Some fear that the Brexit delay could do to the Conservatives what tuition fees did to the Liberal Democrats, becoming a byword for their perfidiousness. At the very least, it calls into question Tory competence. They have known for two years when exit day was meant to be. Yet Philip Hammond now says it would be ‘physically impossible’ to leave on 29 March. Whose fault is that? Many voters will suspect that some cabinet members (such as Hammond) are quite happy with their failure. Indeed, Andrea Leadsom questioned whether ministers really wanted to deliver Brexit at this week’s cabinet meeting. If ministers are asking this question, Tory voters will too — and at some cost to the party.
If we stay in the EU long enough, the Tories will have to fight European parliament elections. It will be the opportunity for the mother of all protest votes. Even before Brexit, these elections were used as a good chance to kick the established parties: Ukip won in 2014, and in 2009 Labour — the UK’s governing party — came third.
This time round, the campaign would be a disaster for both main parties. We can expect a Brexit party to run on a ‘Just Leave’ platform. Ukip might have lost all organisational coherence but it’s still polling at 17 per cent — despite its shift to the deeply unsavoury right in recent years. The list system used to elect MEPs would help this Brexit party win seats. It could then use the European parliament as a campaigning base, the way Nigel Farage once did. On the Remain side, pro-second referendum parties will attack Labour for its equivocation on this point, and prosper from doing so.
In No. 10, there is still optimism that they can win approval for May’s deal and avoid a drawn-out Brexit. They hope to hold a meaningful vote next week (if John Bercow permits it), win it and then need only a short extension to get the necessary legislation through. This would mean that the UK was out before the EU elections.
The path to doing this, though, is narrow. The government has made some progress in assuaging the DUP’s concern that a future Prime Minister might break away from EU rules by leaving Northern Ireland to follow them while Great Britain diverges — leading to an east-west border. But the issue is far from settled. I understand that the DUP have spoken to Boris Johnson and Dominic Raab about this (both men are still refusing to back May’s deal) and were not entirely reassured by the answers they received. The government must now persuade Johnson and Raab of what they are offering the DUP, in order to get the DUP on board.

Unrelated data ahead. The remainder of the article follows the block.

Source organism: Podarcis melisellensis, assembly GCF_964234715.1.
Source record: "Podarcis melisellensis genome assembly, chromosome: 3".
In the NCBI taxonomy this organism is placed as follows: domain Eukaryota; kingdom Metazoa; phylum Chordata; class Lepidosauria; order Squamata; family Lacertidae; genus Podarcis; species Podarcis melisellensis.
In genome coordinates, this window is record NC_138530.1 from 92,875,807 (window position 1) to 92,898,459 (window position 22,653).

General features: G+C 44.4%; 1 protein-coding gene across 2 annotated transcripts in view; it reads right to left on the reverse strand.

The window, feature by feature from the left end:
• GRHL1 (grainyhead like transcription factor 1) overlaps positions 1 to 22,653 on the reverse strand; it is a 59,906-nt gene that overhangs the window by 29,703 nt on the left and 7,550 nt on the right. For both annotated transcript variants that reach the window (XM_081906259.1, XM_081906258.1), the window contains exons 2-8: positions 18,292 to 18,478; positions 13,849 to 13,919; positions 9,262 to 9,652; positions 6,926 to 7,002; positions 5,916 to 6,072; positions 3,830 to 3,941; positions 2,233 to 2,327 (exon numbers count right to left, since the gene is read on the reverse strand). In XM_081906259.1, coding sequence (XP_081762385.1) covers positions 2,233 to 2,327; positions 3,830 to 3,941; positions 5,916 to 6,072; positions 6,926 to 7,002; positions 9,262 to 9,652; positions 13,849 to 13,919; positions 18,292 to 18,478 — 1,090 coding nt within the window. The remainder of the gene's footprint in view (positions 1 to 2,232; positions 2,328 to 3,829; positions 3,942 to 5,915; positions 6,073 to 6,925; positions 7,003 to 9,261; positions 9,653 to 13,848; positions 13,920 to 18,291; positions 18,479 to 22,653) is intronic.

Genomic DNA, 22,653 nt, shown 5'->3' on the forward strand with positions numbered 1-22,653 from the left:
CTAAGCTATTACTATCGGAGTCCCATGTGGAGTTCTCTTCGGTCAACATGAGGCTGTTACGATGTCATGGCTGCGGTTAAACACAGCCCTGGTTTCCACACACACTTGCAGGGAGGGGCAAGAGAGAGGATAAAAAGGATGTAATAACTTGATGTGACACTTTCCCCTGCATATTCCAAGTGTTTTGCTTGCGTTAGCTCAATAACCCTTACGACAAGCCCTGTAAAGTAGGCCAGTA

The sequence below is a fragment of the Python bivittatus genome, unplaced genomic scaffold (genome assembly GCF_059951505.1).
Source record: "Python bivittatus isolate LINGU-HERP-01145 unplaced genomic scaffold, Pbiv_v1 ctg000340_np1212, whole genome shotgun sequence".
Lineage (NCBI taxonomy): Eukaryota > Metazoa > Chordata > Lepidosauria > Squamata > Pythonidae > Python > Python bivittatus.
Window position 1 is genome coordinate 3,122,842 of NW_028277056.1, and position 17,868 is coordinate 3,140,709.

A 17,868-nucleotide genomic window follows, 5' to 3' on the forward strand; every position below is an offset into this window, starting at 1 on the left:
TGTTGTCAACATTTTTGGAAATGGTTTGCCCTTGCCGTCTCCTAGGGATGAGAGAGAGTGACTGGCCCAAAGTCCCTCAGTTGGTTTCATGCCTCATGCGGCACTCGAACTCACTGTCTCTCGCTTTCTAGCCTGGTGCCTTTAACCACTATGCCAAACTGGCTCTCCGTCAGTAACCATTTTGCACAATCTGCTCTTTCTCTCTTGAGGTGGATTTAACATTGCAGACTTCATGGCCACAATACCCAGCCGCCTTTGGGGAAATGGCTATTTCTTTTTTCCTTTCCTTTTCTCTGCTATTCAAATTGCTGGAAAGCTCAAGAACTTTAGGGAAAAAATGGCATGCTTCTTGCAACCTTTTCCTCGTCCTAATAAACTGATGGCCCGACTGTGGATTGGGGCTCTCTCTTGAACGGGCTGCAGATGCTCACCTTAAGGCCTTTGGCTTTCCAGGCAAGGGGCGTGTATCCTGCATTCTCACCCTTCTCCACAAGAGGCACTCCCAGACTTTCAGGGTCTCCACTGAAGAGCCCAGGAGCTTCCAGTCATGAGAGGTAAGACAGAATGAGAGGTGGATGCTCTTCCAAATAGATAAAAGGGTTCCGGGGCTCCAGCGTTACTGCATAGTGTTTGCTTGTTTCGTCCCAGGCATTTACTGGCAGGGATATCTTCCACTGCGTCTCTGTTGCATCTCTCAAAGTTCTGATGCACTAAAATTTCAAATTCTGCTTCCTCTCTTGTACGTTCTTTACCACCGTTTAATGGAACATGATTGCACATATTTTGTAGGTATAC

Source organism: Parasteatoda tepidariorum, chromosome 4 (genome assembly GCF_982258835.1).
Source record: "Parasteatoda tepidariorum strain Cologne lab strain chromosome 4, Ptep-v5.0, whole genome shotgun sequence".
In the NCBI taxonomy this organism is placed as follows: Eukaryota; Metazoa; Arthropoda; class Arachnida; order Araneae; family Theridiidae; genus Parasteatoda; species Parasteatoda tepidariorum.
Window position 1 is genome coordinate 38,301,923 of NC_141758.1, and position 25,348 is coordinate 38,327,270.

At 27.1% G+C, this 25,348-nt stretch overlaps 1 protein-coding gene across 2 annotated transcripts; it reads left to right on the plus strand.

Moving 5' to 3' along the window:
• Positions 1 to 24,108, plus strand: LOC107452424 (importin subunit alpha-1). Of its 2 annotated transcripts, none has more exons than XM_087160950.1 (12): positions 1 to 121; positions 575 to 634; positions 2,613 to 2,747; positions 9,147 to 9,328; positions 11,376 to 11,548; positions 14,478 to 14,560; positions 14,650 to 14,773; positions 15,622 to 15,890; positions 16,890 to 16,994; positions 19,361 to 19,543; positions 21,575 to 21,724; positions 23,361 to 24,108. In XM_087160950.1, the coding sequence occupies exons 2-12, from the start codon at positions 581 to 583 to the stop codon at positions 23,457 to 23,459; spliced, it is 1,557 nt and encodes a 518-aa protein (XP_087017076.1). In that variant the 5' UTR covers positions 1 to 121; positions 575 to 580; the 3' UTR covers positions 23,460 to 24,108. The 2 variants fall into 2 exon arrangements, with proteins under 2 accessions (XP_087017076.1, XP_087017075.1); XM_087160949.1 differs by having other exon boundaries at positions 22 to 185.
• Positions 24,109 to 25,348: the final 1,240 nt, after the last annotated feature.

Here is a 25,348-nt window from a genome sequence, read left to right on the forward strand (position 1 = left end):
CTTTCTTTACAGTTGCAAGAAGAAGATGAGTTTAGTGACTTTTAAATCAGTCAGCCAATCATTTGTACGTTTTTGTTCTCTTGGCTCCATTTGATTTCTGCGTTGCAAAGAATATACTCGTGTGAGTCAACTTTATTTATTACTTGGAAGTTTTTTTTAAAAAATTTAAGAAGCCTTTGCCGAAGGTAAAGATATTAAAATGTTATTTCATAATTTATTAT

This makes it much harder to get the domino effect going that the government needs to pass the deal.
Some Brexiteer rebels might come over to May’s deal if they think the alternative is a long delay, or a softening of Brexit. But this would probably require May being prepared to say that she’ll go. When Johnson asked the Prime Minister what would change in the second (post-withdrawal agreement) phase of the negotiations in a meeting on Tuesday, she told him that the Brexit department would have more autonomy from No. 10. But this kind of organisational change won’t win May many, if any, votes. What’s needed is for her to promise to go if her deal passes. If that would get the agreement over the line — delivering an orderly and relatively timely withdrawal — it would be irresponsible of her not to.
If the Tories want to know what the future will hold if they don’t pass the Brexit deal and end up in a lengthy extension, then they should look at what happened to Labour after 1976. The Callaghan government ended up drawing down only half the loan and were free of the IMF a year later: ‘Sod Off Day’ as Healey called it. But the extension destroyed Labour’s claims to competence, drove a wedge between them and their natural supporters the unions, and led to them being out of power for 18 years. The question now, is whether the Tories can avoid this fate.